The cookies started around when my daughter turned 2 years old. The first one her grandfather gave her made me cringe. Maya hadn’t had many sweets, and just as I guessed, it wound her up for a good, unruly, hour. Her grandfather was overjoyed at her enthusiasm, and the cookies were waiting for her visit after visit.
In our family, we joke that Grandpa’s love language is cooking, and there’s nothing he loves more than to feed his family, except maybe to bake cookies for his granddaughter. Nana has joined in with a cookie cookbook that promises “50 family favorites,” and now that Maya is a little older, they’re baking cookies together, with the goal of trying every recipe in the book.
I’d be lying if I told you I don’t have concerns when it comes to sugar intake – tooth decay, childhood obesity, diabetes, and a host of other unfounded fears. However, they all took a back seat when I realized the beauty of what was really happening.
Grandpa and Nana have established a connection that will provide much more for my daughter than I and her father can provide alone. It’s unconditional love and it extends beyond baking cookies, it’s a thread that runs through everything Maya does with her grandparents. She knows she’s loved and accepted no matter what she does.
Psychologists agree that children who receive unconditional love and positive attention from adults other than their parents are more confident and resilient. Grandparents seem to be born for that role, and Maya’s grandparents gladly go above and beyond.
Maya is finding adventure, creativity, fun, and freedom with her grandparents too. They have figured out what makes her laugh, and they fill her head with stories of her father’s childhood, fishing in mud puddles and ice skating in the park across the street. Sure, they’re a little more permissive than we are, but when it comes to the values that really matter, they hit the mark every time.
My husband and I have learned to rely on our parents for parenting advice. Their perspective, a lens of time and distance, never disappoints, and the advice they give is somehow kinder and gentler than we remember. Raising children isn’t complicated, they remind us.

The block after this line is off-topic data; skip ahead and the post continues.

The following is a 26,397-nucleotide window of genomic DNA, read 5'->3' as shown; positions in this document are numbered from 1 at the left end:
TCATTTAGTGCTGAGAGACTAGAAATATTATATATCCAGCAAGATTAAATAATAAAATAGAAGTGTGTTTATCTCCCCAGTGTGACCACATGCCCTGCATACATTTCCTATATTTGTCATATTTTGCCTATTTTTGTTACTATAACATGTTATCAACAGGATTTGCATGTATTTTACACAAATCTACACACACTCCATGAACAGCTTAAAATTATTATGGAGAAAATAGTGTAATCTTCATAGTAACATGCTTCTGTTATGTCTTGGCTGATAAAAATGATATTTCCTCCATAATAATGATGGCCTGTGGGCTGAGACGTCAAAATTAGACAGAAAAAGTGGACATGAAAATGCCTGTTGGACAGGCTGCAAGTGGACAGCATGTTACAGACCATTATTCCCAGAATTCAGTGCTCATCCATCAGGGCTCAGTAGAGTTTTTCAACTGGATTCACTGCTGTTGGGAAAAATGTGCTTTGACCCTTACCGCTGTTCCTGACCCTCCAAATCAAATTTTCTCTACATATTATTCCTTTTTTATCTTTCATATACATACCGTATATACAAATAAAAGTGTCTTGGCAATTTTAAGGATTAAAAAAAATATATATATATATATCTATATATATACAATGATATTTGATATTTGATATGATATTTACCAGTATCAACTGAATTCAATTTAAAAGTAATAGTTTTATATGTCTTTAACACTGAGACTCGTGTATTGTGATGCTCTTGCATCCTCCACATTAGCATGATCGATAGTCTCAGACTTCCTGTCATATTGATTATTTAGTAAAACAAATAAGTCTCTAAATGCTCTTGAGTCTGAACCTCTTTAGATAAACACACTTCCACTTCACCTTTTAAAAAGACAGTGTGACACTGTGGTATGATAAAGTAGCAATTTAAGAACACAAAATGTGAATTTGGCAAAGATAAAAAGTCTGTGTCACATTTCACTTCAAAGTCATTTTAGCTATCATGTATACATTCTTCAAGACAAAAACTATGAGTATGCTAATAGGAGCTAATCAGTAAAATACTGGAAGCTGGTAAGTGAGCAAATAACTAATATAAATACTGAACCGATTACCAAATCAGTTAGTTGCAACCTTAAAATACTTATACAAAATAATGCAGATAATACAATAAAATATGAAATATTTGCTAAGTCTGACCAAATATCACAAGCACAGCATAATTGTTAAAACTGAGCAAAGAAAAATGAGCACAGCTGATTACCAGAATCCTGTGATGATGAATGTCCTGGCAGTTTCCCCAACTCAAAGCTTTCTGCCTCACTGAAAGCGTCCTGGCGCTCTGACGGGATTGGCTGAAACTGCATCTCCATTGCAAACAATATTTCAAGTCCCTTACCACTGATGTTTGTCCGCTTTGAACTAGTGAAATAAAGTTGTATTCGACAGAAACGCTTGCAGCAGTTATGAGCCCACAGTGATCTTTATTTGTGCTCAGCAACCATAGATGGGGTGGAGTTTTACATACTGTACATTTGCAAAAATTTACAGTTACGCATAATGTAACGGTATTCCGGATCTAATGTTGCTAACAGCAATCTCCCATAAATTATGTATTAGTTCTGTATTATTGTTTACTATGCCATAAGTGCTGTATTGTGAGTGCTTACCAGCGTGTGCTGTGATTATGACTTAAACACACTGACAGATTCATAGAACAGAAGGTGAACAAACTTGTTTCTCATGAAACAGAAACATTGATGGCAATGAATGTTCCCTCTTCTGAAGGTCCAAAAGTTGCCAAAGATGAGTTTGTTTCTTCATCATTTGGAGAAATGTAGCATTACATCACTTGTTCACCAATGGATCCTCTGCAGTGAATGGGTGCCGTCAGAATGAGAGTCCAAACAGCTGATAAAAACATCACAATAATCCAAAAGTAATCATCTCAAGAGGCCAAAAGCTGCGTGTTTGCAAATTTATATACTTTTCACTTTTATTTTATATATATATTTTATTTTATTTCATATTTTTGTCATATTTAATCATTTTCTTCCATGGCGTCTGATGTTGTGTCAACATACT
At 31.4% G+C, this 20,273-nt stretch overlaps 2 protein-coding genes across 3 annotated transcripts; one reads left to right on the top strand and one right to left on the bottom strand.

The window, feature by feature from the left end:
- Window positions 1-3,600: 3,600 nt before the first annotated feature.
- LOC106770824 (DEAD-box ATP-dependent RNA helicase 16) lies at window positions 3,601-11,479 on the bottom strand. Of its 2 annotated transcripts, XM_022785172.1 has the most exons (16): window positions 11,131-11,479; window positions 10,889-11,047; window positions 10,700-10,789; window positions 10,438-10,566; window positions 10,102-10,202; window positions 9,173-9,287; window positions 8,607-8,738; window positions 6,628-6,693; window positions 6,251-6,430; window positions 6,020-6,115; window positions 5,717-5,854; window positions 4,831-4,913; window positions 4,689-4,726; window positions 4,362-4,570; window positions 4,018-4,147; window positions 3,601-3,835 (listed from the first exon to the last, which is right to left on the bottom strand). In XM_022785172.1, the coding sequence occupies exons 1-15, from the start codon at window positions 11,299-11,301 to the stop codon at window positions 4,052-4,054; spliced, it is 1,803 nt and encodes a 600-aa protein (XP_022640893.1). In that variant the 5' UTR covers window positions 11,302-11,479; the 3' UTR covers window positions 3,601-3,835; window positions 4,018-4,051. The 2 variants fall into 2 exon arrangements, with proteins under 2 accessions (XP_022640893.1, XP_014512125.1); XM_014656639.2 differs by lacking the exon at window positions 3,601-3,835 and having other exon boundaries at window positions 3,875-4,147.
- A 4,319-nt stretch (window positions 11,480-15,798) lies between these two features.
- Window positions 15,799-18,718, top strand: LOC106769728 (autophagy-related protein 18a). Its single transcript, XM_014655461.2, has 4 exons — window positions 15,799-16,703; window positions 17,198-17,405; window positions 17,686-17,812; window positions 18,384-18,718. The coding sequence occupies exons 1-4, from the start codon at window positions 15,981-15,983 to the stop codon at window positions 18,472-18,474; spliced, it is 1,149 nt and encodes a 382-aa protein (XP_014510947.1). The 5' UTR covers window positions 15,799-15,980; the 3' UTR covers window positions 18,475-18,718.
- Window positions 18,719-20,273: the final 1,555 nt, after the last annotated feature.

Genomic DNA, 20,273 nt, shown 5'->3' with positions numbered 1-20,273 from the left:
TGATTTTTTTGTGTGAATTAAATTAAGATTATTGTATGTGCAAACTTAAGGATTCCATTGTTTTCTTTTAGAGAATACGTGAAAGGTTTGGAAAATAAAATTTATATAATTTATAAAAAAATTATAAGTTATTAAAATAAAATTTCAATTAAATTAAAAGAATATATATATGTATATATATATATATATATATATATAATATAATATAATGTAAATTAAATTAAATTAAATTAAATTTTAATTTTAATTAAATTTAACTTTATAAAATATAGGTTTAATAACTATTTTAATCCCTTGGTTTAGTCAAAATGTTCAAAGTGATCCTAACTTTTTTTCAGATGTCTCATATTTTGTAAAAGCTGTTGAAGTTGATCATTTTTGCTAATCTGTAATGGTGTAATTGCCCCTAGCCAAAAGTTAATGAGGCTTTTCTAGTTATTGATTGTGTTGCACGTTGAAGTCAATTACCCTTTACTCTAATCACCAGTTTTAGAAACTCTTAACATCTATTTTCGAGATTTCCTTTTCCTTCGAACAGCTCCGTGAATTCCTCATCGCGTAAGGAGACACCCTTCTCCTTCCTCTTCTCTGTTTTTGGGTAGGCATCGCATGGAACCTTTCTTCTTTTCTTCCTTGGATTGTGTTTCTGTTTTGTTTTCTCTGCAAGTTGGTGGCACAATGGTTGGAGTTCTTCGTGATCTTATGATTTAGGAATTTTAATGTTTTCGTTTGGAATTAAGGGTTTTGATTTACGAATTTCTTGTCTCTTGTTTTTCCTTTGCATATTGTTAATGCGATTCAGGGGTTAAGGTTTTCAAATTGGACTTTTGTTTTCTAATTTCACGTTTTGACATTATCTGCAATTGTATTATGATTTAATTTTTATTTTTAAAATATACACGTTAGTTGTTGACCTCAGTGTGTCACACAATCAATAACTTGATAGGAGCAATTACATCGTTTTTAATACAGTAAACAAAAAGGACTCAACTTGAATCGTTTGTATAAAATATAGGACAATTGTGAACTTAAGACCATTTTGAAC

Maya’s Grandpa and Nana might not realize it, but they are also seeing some additional benefits to spending time with her. Recent studies have shown that grandparents who are engaged with their grandchildren are healthier and enjoy a better quality of life. They’re less likely to suffer from depression, and they can expect to live longer.
I was lucky to have my grandparents in my life well into adulthood. When I think of Maya and her grandpa’s cookies, I’m reminded of my own grandmother’s cookie jar and the many times when I would drop in to see my grandparents between college classes. My grandfather would make coffee and my grandmother would slide the cookie jar over in front of me and ask me how my day was going. Then, they would listen. My grandparents wouldn’t try to solve the day’s problems or offer an opinion, they just listened.
To be heard is a priceless gift when you’re finding your way in the world, and I have no doubt that the cookie connection Maya has with her grandparents is already helping her find her way in the world.
about the author…Laura Bailey is a freelance writer who lives in Red Lodge with her husband, 3-year-old daughter and two fun-loving dogs. They all share adventures in the mountains and on nearby rivers. Find Laura at penandlight.com.